Miss Anne Carroll Moore's survey of children's literature in Books is unusual and Isabel Patterson does the gossip, taking her place with Burton Rascoe, with Morley, with Benet, with the anonymous and changing Kenel Digby.
Whether or not these supplements survive, it is interesting and important that the public apparently wants them and wants, too, in large quantities the Book Review section of The New York Times, which, as a purveyor of book news, has never been excelled and is the most lavishly and, I think, tastefully illustrated of all. It has, in a way, less personality, but it is good. So are they all. What does it mean? That we are reading more books than before and reading them more intelligently?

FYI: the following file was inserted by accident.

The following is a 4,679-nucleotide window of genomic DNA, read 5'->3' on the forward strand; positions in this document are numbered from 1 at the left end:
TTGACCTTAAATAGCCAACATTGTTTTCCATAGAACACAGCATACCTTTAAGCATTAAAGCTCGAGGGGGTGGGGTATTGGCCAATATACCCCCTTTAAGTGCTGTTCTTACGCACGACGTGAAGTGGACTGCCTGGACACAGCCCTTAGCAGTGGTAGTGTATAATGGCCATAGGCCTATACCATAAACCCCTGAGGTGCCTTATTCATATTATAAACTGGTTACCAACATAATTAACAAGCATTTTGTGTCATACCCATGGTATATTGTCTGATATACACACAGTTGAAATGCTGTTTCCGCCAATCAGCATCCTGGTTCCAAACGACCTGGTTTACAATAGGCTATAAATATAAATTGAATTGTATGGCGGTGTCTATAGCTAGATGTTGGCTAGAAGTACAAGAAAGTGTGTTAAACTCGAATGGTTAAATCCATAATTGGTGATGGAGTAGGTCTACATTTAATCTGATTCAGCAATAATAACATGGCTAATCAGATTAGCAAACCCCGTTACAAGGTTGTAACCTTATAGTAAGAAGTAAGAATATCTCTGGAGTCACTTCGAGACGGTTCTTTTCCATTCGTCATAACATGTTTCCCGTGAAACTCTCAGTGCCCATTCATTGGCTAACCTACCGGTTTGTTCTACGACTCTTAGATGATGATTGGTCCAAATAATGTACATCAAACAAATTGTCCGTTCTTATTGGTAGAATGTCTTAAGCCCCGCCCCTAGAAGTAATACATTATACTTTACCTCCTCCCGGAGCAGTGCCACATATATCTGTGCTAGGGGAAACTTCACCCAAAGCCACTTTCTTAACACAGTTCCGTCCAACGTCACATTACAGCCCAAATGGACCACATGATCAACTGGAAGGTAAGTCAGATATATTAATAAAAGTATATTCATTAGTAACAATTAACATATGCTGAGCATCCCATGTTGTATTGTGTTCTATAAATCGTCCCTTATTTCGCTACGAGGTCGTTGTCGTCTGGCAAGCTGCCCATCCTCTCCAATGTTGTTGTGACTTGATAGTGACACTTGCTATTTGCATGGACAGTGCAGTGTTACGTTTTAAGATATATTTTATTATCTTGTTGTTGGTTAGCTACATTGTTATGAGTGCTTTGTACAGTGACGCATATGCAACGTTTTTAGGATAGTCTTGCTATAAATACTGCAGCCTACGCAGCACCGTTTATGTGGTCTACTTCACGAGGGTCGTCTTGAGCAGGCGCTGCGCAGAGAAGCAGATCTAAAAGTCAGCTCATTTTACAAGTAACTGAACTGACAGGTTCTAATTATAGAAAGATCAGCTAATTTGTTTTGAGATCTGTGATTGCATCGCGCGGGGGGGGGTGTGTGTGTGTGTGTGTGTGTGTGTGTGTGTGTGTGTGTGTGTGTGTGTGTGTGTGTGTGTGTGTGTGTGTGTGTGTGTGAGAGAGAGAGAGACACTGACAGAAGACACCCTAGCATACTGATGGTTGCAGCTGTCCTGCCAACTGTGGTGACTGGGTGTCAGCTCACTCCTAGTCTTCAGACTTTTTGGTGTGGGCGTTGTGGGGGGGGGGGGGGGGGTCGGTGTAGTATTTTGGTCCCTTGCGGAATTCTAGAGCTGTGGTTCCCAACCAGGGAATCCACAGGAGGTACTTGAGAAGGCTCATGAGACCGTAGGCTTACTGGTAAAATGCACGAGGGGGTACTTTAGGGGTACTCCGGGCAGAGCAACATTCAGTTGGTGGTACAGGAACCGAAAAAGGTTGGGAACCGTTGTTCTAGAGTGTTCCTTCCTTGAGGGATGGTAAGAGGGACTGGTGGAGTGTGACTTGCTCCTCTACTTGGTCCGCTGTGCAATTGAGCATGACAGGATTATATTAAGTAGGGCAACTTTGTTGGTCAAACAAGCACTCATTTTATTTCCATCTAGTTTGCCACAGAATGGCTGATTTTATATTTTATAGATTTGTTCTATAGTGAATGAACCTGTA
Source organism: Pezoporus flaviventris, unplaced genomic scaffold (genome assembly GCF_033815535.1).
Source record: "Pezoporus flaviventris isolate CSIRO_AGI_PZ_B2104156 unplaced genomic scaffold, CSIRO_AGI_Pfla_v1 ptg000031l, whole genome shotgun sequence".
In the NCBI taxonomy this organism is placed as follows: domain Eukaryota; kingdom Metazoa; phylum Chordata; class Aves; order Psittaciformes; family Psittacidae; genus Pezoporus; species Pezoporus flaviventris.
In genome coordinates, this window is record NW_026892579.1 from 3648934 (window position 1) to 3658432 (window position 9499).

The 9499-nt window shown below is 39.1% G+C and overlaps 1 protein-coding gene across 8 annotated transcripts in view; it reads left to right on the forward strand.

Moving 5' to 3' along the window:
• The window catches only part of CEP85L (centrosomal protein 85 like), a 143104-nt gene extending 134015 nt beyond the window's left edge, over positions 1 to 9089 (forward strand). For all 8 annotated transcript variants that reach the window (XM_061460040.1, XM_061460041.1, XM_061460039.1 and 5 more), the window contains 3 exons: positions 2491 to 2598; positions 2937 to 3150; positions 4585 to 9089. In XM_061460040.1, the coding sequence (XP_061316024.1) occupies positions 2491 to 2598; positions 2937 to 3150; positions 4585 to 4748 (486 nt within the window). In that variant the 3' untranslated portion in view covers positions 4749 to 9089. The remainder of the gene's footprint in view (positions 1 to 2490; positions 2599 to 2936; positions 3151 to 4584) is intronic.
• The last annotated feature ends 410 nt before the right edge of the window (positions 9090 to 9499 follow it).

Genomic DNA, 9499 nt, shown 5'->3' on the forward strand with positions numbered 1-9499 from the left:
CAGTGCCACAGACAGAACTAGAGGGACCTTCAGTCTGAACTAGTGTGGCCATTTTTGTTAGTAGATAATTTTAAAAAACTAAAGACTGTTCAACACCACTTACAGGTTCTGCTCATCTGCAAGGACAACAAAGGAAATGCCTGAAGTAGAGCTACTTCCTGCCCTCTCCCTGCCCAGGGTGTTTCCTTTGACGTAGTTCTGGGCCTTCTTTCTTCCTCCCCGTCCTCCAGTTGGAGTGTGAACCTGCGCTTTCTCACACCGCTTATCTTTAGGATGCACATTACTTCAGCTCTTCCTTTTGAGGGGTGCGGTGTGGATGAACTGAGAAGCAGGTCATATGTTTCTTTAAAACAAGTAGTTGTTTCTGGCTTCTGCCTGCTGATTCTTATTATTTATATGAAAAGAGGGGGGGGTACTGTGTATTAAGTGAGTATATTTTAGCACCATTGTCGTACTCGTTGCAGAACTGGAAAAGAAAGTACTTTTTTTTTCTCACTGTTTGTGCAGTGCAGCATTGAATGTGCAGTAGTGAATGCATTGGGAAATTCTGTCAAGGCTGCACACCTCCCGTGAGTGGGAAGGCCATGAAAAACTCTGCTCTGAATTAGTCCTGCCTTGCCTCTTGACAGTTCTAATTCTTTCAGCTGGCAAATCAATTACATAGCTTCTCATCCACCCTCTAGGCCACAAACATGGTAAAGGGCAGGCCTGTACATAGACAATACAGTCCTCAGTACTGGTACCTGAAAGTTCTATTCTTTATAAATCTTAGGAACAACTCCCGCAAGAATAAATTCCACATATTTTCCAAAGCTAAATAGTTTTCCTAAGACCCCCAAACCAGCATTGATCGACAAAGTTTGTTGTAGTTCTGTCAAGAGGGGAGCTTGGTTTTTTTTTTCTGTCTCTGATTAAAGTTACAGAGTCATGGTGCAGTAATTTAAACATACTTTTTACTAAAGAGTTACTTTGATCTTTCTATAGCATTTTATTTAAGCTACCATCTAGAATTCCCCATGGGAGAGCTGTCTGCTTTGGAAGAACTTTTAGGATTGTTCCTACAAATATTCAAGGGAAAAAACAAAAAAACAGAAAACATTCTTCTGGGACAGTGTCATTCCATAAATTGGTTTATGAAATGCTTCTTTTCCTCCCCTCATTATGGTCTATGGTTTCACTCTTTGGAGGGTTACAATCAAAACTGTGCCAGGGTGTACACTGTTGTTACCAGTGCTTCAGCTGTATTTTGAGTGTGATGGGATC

The New Pictures
The Bandolero. Bandits and bullfights all wound round with a shawl of Spanish atmosphere make a good start. In the detail and fineness of photography, the pace is excellently maintained. Over-complication of narrative with divided interest between the bullfight hero and the bandit hero check the proceedings slightly. Bullfight hero's father has murdered bandit hero's wife. Bandit hero accordingly objects seriously to marriage between his daughter (Renée Adorée), and bullfight hero. The horns of the dilemma shift to the horns of the bull. Bull gores bullfight hero. Daughter weeps and bandit hero cannot bear that. Happiness.